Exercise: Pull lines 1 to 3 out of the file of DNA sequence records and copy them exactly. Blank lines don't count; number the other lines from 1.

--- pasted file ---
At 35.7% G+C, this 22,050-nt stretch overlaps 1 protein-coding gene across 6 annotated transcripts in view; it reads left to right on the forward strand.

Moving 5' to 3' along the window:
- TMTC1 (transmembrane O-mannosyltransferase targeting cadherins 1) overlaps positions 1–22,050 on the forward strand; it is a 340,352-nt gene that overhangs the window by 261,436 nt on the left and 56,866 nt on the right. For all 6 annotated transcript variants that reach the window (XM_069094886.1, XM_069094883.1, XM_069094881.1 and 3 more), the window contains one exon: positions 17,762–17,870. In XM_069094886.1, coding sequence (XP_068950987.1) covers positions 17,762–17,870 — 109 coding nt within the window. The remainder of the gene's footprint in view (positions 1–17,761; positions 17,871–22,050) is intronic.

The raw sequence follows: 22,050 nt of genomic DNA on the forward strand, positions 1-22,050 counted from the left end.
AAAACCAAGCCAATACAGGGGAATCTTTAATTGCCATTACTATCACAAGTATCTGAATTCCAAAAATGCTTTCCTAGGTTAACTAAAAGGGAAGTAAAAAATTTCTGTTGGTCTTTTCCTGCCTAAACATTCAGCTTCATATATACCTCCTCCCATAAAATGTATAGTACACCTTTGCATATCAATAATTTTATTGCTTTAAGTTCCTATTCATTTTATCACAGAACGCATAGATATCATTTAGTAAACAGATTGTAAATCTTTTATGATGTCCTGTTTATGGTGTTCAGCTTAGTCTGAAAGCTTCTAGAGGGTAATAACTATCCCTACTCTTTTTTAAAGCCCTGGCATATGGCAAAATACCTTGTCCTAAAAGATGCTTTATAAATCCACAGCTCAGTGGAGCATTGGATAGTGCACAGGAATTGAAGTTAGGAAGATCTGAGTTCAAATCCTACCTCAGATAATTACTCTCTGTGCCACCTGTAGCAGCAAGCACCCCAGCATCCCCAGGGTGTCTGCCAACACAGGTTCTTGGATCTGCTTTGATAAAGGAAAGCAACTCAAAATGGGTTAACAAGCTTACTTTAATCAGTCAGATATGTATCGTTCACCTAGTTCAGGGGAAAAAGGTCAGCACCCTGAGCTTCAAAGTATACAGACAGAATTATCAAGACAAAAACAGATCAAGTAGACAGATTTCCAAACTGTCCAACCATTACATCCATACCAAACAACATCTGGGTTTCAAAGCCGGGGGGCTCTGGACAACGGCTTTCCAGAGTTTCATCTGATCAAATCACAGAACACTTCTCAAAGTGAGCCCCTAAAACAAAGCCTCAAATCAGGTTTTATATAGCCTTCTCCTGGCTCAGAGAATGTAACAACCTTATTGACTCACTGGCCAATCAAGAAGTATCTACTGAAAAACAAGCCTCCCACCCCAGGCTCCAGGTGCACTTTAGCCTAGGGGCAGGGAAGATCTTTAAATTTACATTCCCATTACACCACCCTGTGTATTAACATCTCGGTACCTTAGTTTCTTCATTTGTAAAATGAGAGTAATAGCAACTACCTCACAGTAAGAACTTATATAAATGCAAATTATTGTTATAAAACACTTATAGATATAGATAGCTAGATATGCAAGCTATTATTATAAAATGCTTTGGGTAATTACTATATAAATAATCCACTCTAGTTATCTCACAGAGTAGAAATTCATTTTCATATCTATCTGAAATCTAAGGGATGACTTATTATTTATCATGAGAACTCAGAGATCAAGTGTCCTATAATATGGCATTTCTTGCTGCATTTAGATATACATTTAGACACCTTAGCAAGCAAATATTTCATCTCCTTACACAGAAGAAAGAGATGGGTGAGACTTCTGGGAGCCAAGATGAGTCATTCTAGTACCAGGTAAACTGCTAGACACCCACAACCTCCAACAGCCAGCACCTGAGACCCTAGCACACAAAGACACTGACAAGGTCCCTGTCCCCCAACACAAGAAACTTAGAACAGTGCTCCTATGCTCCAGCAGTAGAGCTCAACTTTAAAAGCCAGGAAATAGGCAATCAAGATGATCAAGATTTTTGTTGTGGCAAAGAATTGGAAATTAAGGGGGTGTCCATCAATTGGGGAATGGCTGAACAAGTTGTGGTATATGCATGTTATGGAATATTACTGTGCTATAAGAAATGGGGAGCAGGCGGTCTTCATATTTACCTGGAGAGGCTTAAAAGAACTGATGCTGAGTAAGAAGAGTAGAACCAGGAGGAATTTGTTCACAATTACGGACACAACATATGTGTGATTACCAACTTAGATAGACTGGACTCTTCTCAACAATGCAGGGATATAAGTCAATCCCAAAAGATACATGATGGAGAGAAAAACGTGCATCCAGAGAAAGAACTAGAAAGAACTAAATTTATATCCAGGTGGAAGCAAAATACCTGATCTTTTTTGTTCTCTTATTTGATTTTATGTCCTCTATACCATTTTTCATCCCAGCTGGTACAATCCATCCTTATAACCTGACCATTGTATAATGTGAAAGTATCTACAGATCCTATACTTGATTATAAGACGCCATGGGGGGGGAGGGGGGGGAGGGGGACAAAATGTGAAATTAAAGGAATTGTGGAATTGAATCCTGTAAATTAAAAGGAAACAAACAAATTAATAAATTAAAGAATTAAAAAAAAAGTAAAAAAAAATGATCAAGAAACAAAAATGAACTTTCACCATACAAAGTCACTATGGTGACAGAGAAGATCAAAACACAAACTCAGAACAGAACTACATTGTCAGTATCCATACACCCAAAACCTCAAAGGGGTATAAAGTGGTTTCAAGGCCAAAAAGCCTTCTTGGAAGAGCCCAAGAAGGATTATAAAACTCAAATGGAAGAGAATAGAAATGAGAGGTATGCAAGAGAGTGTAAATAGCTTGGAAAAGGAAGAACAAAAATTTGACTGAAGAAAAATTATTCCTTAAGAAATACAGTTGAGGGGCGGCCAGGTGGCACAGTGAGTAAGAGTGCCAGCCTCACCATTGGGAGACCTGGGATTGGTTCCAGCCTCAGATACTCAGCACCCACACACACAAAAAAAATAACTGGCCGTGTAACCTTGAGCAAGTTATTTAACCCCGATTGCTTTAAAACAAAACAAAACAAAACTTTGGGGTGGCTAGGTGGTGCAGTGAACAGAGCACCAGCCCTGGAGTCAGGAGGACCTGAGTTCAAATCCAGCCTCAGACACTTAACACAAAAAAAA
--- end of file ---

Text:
At 35.7% G+C, this 22,050-nt stretch overlaps 1 protein-coding gene across 6 annotated transcripts in view; it reads left to right on the forward strand.

Moving 5' to 3' along the window:
- TMTC1 (transmembrane O-mannosyltransferase targeting cadherins 1) overlaps positions 1–22,050 on the forward strand; it is a 340,352-nt gene that overhangs the window by 261,436 nt on the left and 56,866 nt on the right. For all 6 annotated transcript variants that reach the window (XM_069094886.1, XM_069094883.1, XM_069094881.1 and 3 more), the window contains one exon: positions 17,762–17,870. In XM_069094886.1, coding sequence (XP_068950987.1) covers positions 17,762–17,870 — 109 coding nt within the window. The remainder of the gene's footprint in view (positions 1–17,761; positions 17,871–22,050) is intronic.